Thomas Bjorn has scaled his Mt. Everest. So now what?

Ian Rutherford/USA TODAY Sports

Thomas Bjorn has scaled his Mt. Everest. So now what?

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Thomas Bjorn has scaled his Mt. Everest. So now what?

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Thomas Bjorn is going through an experience many mountaineers face after they’ve scaled Mount Everest. What do they climb next after they’ve conquered the world’s highest peak?

Bjorn conquered his Everest on Sunday Sept. 30, 2018 at Le Golf National just outside Paris.

The 48-year-old Dane delivered the Ryder Cup back to Europe. The winning captain is still basking in that victory, an achievement that means his legacy to golf won’t be three shots in a bunker on another Sunday in July 2003.

The same nagging question Tenzing Norgay and Sir Edmund Hilary must have faced after scaling Everest in 1953 is now foremost in Bjorn’s mind.

Now what?

Bjorn has co-authored a book, Mind Game: The Secrets of Golf’s Winners, with Sunday Times journalist Michael Calvin which delves not only into that Ryder Cup victory, but into the demons tournament golfers face on a regular basis. Martin Kaymer, Robert Karlsson, Matt Wallace, Francesco Molinari, Tommy Fleetwood, Lee Westwood and others give personal insights.

The book tees off with Bjorn’s story of questions he would often ask while looking in the mirror. Not technical questions like why am I missing fairways or pulling putts. No, much deeper, as in: “Why are you crying? Why do you put yourself through so much pain? Why do you play this game? Who are you?”

Bjorn know what it’s like to taste golf’s lows.

“I’ve been through so much internal turmoil the last 25 years,” Bjorn said. “Those questions I ask at the beginning of the book are the questions I actually asked in my darkest moments when I looked in the mirror.

“I want to give people a deeper insight into the game. The guys featured in the book are friends of mine. They have great stories to tell about what we go through as golfers, stories people don’t often hear.”

Bjorn came close to putting his clubs away for good in 2004. The pain of losing the 2003 Open Championship was almost too much to bear. He was on the verge of becoming the first Scandinavian male major winner until he took three shots in a greenside bunker on Royal St George’s 16th hole in the final round of the Open Championship. He lost by a shot to Ben Curtis.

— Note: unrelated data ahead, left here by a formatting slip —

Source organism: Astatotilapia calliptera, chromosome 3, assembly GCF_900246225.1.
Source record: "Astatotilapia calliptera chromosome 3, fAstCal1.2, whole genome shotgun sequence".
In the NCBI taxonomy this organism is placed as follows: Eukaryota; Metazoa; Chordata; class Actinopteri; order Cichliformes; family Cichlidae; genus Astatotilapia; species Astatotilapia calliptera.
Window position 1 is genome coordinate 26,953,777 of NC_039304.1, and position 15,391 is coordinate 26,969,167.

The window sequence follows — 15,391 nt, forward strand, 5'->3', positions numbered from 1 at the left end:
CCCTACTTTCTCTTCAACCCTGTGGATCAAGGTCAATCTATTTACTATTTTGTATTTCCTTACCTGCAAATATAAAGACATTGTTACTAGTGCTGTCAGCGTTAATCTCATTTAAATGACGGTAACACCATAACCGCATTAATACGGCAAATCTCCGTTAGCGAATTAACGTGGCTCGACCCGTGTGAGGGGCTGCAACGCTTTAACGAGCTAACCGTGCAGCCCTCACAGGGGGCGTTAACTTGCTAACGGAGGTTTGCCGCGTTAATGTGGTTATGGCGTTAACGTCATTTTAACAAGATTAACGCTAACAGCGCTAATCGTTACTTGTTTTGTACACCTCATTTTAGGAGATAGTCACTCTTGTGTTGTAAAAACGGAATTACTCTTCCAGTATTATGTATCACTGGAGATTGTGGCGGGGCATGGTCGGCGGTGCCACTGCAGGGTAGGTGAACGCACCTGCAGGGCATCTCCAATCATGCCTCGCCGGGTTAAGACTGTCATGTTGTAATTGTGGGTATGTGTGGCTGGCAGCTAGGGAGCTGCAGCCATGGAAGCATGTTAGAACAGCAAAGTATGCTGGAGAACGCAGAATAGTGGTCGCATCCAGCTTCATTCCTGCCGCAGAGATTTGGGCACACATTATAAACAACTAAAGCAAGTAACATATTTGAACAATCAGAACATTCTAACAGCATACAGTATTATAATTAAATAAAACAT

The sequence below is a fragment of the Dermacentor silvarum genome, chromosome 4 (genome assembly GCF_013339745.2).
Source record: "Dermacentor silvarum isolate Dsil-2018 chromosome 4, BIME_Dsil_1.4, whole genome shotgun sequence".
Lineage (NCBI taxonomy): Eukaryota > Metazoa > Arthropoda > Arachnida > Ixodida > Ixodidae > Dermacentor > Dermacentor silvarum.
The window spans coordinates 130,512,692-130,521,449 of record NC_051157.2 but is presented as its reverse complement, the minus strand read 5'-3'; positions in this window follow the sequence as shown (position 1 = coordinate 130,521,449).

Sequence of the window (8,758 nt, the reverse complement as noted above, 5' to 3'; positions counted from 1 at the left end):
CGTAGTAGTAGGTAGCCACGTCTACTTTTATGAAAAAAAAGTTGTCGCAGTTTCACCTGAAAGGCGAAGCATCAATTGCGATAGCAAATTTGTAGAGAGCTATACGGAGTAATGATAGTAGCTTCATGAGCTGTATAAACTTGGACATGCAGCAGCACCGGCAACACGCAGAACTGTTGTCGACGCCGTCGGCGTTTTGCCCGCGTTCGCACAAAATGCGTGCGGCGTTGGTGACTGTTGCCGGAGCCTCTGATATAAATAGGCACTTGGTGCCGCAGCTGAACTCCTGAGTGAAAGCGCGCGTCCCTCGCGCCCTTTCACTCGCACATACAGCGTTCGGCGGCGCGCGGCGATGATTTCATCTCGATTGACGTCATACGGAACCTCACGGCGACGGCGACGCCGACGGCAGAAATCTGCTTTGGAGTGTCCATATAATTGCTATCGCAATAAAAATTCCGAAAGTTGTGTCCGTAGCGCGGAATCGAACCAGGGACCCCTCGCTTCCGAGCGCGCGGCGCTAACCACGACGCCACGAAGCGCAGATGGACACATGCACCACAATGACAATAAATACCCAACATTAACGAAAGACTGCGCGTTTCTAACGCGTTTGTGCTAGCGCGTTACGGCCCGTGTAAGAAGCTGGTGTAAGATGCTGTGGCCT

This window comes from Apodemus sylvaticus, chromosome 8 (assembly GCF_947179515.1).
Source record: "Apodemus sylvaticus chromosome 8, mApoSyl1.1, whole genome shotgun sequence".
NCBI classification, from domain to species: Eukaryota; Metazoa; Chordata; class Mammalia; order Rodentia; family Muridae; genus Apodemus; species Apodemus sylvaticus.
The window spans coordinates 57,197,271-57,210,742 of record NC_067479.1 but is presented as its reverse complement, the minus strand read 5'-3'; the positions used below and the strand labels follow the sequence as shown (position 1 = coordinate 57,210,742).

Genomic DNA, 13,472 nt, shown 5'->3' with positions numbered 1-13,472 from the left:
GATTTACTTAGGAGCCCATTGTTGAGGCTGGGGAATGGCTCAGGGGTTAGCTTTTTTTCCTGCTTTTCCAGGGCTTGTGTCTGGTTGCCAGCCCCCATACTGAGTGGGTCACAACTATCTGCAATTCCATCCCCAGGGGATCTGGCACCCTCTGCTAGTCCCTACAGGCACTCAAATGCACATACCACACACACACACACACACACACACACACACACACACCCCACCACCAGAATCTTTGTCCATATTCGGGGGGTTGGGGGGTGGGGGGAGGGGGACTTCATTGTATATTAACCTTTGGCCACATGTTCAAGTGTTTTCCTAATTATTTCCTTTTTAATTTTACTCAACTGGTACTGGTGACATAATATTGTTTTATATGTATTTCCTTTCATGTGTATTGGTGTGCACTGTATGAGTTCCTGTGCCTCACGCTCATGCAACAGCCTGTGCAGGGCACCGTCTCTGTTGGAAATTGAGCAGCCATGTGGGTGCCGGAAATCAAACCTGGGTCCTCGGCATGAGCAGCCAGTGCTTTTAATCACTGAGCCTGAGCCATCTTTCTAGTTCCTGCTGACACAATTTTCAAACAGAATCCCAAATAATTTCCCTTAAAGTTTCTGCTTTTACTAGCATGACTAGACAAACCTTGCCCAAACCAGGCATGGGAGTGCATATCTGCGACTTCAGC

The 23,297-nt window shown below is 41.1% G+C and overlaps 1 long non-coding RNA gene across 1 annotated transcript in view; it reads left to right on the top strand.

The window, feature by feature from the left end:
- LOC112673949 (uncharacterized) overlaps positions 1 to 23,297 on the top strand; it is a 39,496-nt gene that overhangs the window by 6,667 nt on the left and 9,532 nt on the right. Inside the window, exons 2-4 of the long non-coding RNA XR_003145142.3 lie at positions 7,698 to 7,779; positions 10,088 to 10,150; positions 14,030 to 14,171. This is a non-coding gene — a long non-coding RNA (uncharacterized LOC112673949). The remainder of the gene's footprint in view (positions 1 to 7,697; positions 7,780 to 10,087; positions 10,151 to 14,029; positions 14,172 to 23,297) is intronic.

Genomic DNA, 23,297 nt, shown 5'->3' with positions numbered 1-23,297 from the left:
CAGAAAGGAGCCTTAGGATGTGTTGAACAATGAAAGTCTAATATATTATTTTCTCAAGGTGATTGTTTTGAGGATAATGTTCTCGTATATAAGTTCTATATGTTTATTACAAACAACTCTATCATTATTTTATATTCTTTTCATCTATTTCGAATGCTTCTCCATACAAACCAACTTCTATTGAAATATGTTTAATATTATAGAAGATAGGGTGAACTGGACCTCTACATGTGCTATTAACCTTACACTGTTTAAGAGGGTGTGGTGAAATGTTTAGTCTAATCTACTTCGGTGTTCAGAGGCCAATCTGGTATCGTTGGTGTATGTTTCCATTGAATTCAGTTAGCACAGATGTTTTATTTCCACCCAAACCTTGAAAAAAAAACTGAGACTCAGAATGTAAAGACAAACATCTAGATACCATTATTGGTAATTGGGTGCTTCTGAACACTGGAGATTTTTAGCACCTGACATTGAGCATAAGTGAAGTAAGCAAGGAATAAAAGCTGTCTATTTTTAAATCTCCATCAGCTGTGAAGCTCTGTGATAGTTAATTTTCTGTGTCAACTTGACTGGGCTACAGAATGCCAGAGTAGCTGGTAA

“It played on my mind for at least a year afterwards. I was a mess.” Bjorn told Golfweek in 2011.

What drove the then seven-time European Tour winner on to another eight victories?

“It was my kids. I felt that just packing it in wouldn’t be the best example to them.”

He’s glad he didn’t quit. Captaining a victorious Ryder Cup side soothes a lot of hurt.

“I’m probably in the best place with golf that I’ve ever been in my life,” he admits.

Bjorn still intends to play for the foreseeable future. “I love the game. I love being out there. I’m having a good time.  I can still compete. I can probably still win, but I’m not chasing the big stuff anymore. That’s not for me, but I enjoy watching these young guys chasing it.”

He still talks to the mirror, but he asks different questions.

“What do I want to do? How long do I want to go on? Is there anything else for me to do? My questions are directing me to a different place.”

Bjorn is one of Europe’s most respected players from serving 11 years as chairman of the tour’s influential tournament committee, which he still sits on. He’s always had the tour’s best interests at heart. No player since the late John Jacobs in the 1970s has been European Tour boss. Bjorn would be a pretty good second whenever current CEO Keith Pelley clears his desk.

As he showed at Le Golf National, Bjorn is a natural leader. Could he lead the European Tour?

Now there’s a good question to ask the mirror. Gwk


     

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